The only other candidate that understands this war, much less knows it is happening, Ramaswamy told Klingenstein, is Trump: “He knows we are up against an enemy that doesn’t want to improve America but destroy it. I give Trump a lot of credit for this. In a war you must have clarity, you can’t be beating around the bush.”

The other candidates fail to see what Ramaswamy and Trump see “because they are stuck in the past, stuck in old ways of thinking,” Ramaswamy claimed. “What they think they see is that we're going through one of the ups and downs that America has gone through time and again but has always found its way through. They can’t imagine that this time she may well not.”

In Ramaswamy’s mind, it’s no accident that the only candidates that did not hold political office before running for president are the only ones to understand the threat. The rest of the candidates “are all establishment politicians, so they tend to follow the crowd and they want to be liked by the establishment; they want to be interviewed by mainstream media and invited to establishment think tank events,” Ramaswamy said. “But there’s another more important reason why Republican leaders shrink from acknowledging that we are at war. Like most people, political leaders have a strong inclination to delude themselves rather than face harsh truths. I think if we don’t face these truths, we will lose our country.”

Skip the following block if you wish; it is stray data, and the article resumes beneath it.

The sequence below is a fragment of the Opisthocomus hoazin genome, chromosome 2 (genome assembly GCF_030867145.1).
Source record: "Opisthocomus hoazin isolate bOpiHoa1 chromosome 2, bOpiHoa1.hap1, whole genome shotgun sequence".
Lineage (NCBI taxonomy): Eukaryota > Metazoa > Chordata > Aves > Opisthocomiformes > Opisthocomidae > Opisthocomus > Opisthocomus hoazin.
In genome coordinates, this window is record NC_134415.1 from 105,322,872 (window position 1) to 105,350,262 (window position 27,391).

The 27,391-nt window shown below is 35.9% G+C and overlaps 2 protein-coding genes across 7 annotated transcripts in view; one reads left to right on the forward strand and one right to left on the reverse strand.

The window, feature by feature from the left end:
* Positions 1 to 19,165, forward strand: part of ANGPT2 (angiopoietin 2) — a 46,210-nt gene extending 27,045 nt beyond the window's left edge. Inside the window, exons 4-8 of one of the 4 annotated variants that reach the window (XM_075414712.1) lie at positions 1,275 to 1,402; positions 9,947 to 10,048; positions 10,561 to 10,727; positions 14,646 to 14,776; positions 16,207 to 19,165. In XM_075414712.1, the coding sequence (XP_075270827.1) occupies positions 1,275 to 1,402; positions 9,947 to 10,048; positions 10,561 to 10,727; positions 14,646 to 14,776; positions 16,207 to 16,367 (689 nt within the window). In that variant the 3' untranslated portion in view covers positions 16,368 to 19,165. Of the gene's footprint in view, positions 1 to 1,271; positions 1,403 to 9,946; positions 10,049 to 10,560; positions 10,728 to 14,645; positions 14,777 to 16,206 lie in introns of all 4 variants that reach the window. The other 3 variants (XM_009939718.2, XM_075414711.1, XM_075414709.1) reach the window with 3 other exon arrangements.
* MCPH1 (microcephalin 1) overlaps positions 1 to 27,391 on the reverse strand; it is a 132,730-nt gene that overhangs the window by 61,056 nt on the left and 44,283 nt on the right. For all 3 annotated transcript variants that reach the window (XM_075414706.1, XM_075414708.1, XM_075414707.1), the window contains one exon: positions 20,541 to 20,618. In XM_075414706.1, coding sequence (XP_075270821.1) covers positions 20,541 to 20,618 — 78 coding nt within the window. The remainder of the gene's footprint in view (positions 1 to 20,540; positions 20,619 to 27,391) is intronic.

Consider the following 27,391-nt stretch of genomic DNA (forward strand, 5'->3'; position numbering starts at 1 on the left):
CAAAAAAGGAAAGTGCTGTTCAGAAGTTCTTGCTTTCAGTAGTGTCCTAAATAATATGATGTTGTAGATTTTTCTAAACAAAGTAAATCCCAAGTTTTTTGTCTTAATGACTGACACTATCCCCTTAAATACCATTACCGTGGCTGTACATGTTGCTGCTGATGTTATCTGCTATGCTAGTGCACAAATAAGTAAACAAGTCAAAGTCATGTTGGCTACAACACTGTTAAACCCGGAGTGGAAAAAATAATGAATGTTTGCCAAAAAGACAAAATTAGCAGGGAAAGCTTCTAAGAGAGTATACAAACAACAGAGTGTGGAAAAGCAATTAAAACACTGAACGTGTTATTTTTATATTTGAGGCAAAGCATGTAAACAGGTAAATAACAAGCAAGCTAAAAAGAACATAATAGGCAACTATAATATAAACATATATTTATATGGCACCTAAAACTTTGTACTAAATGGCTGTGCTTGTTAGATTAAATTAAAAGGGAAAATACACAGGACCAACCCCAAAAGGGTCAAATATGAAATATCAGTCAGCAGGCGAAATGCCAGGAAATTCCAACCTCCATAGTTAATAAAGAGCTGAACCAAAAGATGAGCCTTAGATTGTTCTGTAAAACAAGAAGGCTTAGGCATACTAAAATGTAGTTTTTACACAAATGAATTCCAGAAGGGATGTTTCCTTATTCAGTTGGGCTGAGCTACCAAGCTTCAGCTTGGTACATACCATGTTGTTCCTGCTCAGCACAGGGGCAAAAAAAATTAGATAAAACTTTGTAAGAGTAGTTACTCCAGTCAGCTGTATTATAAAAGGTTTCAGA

When Klingenstein asked Ramaswamy about other specific candidates, Ramaswamy did have nice things to say about DeSantis, whom he said is “very competent.”

“He has done a good job in Florida but he does not connect with voters all that well. A leader not only has to accomplish things, he or she must inspire people. This is not Governor DeSantis’s strong suit, and he is likely to buckle under pressure when the Republican establishment wants to go to war,” Ramaswamy continued. “He did that with Ukraine. He first expressed skepticism about the war in Ukraine but then he effectively changed his mind after coming under Republican pressure.” 

“All that said, I would consider DeSantis for a domestic position in my administration. As I said, he is competent,” Ramaswamy added. 

As for how Ramaswamy would wage his war, the GOP hopeful told Klingenstein that “get[ting] rid of the Department of Education, which is using $80 billion a year to effectively force schools to adopt the DEI, anti-American curriculum” is a start. 

“That’s what Republicans have been saying for decades,” Klingenstein replied. “It never happens.”

“There has just been an absence of will and an uncooperative Supreme Court. Both have changed,” Ramaswamy responded. “The crisis has never been as great as it is now. Parents across the country of all political persuasions see that the educational system—starting at the top—is weaponized against their kids.” If it doesn’t happen now, it likely never will.

“I say in all sincerity, ‘good luck,’” Klingenstein answered.